I was recently honored to facilitate a panel at the Association Executives Institute (AEI) in Quebec City where MLS vendors discussed their goals for the next generation of MLS and took questions.
- Rob Overman – LPS Real Estate Group
- Jonathan Hogan – Rapattoni Corporation
- Dan Mills – MarketLinx, Inc.
- Seain Conover – Tarasoft Corporation
There’s no way I can provide a comprehensive record of a 1.5 hour session in a single blog post, but here are the highlights:
Rob Overman spoke first, and asked the questions I know we all think from time to time: “We’re in the future, so where is our jetpack and where is our robot maid?” “The Roomba doesn’t count,” he said, “That’s just a motorized vacuum cleaner.” Then he showed a picture of a Star Trek communicator. “We don’t have these either,” said Rob, “We have mobile devices that also take pictures, take and show video, and run applications.” The point was that sometimes technology evolution doesn’t go as we might imagine – but sometimes it exceeds our wildest expectations.
Rob wisely said, “It isn’t just about the technology, it is about providing tools and services to empower real estate professionals.” Whatever MLS vendors use – Adobe Flex, Microsoft Silverlight or HTML 5 – they need to focus on the “art and craft of software”. Rob said that some of the areas of opportunity include providing more tools for Agents to serve their Clients – mobile solutions for smartphone and voice applications that work from any phone, and client collaboration tools. Whatever technologies are used, these tools must work on every platform the user wants to use them on.
Then Rob went on to a topic near and dear to my heart – data standards and integrations. He indicated that the current way we band-aid the MLS to forms, showing solutions, public records, CMA and CRM software and IDX/VOW needs to change. He said, “How you connect to the data will be variable. It is important that the data systems be flexible and open. Open does not mean free. It means standardized and transparent.” He then laid out an architecture where MLS listings, public records and related neighborhood, school and demographic data would be available as a data service to support web, mobile and desktop applications, as well as syndication, IDX and VOW. Data flow plus single sign-on would provide a bridge to forms, showing solutions, and other real estate applications. Users would have ‘a la carte’ choice of MLS interfaces and other software.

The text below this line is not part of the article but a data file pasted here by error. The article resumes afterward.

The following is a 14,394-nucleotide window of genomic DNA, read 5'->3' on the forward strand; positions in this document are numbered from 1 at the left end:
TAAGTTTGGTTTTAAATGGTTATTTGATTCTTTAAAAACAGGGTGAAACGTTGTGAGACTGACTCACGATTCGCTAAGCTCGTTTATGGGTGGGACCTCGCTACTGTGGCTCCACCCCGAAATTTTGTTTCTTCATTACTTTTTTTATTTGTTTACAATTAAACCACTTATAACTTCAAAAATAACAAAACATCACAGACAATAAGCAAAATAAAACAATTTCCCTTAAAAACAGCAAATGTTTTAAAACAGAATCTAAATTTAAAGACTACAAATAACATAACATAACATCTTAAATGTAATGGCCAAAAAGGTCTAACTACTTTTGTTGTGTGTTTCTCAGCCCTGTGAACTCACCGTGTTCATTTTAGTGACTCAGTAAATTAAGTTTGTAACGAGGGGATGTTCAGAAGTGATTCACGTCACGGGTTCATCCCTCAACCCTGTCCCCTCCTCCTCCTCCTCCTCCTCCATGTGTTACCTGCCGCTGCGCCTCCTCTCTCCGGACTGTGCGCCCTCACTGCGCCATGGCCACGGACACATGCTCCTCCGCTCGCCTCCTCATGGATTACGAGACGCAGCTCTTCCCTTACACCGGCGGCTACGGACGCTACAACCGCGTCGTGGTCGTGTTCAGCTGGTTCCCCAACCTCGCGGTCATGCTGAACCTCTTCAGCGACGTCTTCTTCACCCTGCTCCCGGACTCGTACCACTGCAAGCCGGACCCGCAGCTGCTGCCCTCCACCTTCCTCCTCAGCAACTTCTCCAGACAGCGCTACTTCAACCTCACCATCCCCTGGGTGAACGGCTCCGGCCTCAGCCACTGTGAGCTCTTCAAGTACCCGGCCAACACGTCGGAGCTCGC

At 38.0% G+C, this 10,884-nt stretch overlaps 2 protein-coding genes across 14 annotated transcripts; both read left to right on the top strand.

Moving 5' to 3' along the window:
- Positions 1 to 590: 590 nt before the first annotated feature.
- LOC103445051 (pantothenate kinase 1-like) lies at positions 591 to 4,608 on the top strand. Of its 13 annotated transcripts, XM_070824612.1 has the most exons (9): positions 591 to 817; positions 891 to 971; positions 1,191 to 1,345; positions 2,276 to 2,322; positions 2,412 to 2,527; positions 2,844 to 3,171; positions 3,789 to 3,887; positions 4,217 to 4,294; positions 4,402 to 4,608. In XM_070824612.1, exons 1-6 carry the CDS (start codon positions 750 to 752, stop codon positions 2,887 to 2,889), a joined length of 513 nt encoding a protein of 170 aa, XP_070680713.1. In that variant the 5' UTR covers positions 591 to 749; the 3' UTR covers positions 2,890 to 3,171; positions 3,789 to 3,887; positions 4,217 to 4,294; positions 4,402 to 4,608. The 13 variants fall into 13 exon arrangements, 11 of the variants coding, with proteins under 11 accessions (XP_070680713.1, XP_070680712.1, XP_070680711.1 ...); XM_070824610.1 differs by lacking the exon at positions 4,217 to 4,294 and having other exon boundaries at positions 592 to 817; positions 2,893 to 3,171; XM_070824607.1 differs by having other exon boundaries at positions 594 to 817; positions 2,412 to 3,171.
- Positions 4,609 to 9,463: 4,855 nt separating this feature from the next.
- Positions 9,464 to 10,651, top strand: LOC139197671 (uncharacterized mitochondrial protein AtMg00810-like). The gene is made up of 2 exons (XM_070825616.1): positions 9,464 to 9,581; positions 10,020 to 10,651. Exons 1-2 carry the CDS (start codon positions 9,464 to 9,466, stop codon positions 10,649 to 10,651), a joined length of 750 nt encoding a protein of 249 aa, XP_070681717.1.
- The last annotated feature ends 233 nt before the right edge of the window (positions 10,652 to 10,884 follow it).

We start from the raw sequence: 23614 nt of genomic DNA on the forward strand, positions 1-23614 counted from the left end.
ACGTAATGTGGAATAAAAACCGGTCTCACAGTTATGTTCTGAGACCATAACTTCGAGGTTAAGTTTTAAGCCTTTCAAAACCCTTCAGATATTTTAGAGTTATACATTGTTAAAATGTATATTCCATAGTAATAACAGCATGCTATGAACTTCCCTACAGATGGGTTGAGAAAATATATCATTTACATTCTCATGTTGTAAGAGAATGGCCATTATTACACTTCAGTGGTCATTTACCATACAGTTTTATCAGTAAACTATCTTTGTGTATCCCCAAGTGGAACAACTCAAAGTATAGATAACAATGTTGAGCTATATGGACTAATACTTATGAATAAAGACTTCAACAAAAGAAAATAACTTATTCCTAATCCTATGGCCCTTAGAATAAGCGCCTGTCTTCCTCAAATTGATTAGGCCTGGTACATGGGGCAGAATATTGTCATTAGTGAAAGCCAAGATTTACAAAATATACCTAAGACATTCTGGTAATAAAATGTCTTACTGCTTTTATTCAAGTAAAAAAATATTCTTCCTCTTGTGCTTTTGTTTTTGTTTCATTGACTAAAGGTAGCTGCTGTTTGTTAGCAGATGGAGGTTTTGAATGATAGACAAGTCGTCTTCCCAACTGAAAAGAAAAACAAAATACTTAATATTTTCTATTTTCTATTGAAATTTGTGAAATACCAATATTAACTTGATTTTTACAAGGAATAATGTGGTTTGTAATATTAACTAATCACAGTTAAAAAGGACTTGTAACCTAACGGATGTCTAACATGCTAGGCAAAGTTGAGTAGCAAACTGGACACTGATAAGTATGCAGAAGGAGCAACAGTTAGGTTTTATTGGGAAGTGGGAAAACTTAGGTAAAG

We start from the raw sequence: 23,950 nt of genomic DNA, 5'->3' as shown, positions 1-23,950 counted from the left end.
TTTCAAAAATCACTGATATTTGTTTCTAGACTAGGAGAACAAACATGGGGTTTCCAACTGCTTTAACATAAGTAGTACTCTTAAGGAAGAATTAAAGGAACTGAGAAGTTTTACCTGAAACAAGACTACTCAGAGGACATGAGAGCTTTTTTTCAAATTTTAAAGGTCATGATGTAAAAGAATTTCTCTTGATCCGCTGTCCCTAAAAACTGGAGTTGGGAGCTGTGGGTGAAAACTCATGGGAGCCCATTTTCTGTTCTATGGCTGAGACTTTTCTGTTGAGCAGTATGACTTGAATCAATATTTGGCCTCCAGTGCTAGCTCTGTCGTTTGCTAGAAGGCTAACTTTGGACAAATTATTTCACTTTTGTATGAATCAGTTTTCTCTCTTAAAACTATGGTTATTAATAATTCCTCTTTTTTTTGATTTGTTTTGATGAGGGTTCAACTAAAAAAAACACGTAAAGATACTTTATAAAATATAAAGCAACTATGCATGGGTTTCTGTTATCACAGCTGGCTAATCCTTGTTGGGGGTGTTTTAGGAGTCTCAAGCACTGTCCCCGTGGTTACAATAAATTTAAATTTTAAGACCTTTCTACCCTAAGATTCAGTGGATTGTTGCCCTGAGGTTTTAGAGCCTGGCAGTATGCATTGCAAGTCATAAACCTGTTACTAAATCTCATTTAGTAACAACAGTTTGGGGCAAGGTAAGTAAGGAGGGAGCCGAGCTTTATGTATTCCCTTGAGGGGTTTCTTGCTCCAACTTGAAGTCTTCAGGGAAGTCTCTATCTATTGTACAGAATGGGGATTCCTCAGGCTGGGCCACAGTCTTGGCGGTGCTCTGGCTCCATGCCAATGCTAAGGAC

Rob’s vision of an MLS – or more accurately a full universe of real estate related software – where data and worflows facilitated competition, innovation and ease of use parallels visions for the future of MLS I’ve been blogging about for years and advocating for.
Jonathan Hogan from Rapattoni spoke about three areas: managing and accessing real estate data conveniently, tools for a mobile workforce, and the technology he feels will get us there.
Jonathan laid out a people-centric vision of the real estate universe that was appealing to the association executives in the room – illustrating this with concentric circles, the interior one with agent, staff, consumers, affiliates, prospects and media, as well as an outer circle consisting of association management software (local and state), property information, transaction management, forms, NAR, social networks, and electronic signatures. His main point was to stop thinking of the member in terms of a “member record” but rather to think of them as people. I liked this last point of his very much. To build software that manages the relationship with and between people seems much more attractive than software which manages the fields of a member record.